Getting the boy to do it is easier said than done. He is currently working two jobs, both at night and he doesn’t get home until 3 am. Lack of sleep and all this working has not sweetened his disposition much, my darling surly son. I just dug it myself. Digging, by the way, is easier on a bad shoulder than lawn mowing, much easier, but I think I’m hooked on prescription strength ibuprofen now either way. I dug a bit on Thursday and then yesterday evening I dug some more. I hit pay dirt almost immediately. The leak turns out to be right by the house. Cool! I dug some more! Look at that water!
It turns out that all that compacted dirt was all that was holding my water line together.
There’s a lot of water coming out of that pipe.
Really, quite a lot.
“Help!” I yelled, watching the hole fill up and thinking about what it would be like if the crumbling, dirty brick that is the wall of the downstairs of my house gave way under the pressure. “Help!”
Miles came out. “OK,” he said, “I’m ready to dig. Where do you want me to dig?”
“Dig a trench that way!” I shouted, “Try to get it to go the other way.”
The water liked the trench but just filled it up along with the original hole, not instead of. Clearly, something drastic had to be done. “I’m calling the city,” I said, “The water has to be turned off.” This was something else Chris had shown me: you need a special tool and a lot of upper body strength to turn your water off and on at the meter. “Fill up all the pots and pans and the bathtub!” I said, running around wildly, “Take a shower now!” I called the city and filled up the kettle and the two filter jugs and the big stockpots and the recycling bin (the one that wasn’t holding dirt and half my poor echinaceas from the excavations) and the bathtub and Miles got in the shower and Audrey complained and the guy from the city showed up.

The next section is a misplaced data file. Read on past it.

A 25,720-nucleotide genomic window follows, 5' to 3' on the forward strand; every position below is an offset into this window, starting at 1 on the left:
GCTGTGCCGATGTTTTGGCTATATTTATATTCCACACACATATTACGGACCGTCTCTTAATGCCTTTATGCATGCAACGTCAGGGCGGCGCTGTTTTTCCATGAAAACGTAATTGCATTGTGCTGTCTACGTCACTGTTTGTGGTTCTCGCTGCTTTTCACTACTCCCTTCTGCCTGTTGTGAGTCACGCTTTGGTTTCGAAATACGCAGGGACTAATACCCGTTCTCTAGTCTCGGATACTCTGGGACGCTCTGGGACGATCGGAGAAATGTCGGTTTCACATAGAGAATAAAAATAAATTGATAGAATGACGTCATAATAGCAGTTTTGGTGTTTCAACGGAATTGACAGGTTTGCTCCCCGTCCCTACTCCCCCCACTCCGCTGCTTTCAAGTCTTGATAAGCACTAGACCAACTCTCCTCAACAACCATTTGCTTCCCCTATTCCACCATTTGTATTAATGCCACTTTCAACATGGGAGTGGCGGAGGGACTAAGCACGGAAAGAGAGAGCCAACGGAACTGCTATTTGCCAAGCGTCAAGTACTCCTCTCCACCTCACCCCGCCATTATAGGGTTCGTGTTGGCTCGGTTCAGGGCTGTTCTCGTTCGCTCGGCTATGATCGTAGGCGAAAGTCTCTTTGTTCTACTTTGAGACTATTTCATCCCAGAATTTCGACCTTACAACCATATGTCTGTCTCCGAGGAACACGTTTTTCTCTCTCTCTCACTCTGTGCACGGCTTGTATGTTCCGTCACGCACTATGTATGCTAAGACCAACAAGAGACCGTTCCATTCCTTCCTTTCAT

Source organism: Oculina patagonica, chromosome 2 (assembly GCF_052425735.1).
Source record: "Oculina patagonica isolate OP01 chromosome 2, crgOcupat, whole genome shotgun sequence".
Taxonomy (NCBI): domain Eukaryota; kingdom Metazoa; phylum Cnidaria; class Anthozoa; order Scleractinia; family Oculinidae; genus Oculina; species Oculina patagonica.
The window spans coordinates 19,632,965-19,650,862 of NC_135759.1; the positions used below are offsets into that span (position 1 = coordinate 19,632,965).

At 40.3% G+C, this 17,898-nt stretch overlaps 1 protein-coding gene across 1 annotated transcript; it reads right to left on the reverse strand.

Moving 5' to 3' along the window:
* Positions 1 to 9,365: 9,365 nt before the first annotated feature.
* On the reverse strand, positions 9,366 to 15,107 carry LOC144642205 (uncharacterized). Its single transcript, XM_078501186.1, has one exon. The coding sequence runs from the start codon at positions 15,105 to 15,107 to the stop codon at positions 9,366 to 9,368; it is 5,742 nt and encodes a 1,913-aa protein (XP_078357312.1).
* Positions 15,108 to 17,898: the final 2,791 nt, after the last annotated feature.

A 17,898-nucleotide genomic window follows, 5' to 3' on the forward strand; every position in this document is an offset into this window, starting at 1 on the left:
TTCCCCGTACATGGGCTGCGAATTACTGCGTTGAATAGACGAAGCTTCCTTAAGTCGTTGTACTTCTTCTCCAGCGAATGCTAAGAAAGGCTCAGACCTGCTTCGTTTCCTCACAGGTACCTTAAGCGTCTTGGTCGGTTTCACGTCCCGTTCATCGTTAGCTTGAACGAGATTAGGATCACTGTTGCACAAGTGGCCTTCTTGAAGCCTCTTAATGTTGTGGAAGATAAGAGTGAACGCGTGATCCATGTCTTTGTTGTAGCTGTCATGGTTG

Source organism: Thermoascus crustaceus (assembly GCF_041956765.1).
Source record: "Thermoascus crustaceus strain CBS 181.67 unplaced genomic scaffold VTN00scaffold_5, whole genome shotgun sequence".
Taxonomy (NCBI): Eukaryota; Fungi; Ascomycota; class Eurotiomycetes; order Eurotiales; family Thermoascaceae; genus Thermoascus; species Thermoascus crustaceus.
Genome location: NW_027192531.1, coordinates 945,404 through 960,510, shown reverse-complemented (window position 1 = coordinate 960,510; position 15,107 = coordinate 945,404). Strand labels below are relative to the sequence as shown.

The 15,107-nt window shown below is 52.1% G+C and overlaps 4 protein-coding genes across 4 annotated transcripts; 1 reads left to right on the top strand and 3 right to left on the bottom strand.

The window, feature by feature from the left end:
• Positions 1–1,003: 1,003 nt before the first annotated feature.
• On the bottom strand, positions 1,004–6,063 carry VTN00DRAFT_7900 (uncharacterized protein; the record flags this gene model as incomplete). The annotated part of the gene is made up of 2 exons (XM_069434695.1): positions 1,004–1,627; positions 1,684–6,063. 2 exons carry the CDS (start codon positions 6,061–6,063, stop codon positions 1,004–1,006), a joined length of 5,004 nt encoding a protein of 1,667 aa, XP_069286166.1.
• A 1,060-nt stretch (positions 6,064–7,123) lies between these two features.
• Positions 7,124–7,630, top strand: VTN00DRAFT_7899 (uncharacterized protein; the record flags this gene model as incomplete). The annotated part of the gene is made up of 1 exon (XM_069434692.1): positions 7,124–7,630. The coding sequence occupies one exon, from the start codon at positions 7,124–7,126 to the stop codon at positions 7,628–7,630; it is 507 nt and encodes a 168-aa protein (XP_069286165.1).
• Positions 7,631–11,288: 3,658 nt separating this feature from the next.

He was adorable. Later that night I asked my friends, “Do you think it would be creepy if I did a Craigslist missed connections for the city water guy?” The answer, by the way, is yes, but if you have even half an imagination you can totally imagine the posts. I mean, the man who controls the water. The jokes, they write themselves. Anyway, he told me that it is not uncommon for dirt to be holding your water line together and also to always be careful opening the manhole cover thing over the water meter because black widow spiders like to nest underneath them. So now we all know that. Get out the hazmat suits and long pieces of iron. Nature: has it in for us or what? He also told me that he would make a report with the city so that when I called they would adjust my bill, that this was an easy fix and even if it was galvanized it might be fixable with a thing called a saddle joint. He explained it and said they had them at Home Depot and I could probably do it myself. I mentioned that really liked this guy, right? He was cute, saved me money AND he thought I was capable! The poor fool. Anyway, as men so often do in my experience, he then turned off the water, told me good luck, and departed in his city truck.
Naturally, I promptly abandoned my poor unwashed not-children and went to the bar. I think if they were really children still I would at this point just go camping, because if you’re not going to have running water you might as well be in the woods, but when I suggested this possibility this morning to my daughter she was not enthused. “I am not going camping with my family,” she said, “No.” And my son is still asleep, but my guess is he would agree.
So we’re stuck here. The bathtub, it turns out, doesn’t hold water well. The dishes are all dirty and will have to stay that way. I have to go buy paper plates and bottled water. And Chris called this morning and told me it would probably be Wednesday before he made it over to fix the pipe. I keep trying to tell myself – and the not-children – that it is an Exciting Adventure that is Hardening Us Up for the Inevitable Apocalypse. They aren’t buying it, alas. And by Tuesday, I don’t think I will be either.
So hey, can I use your shower?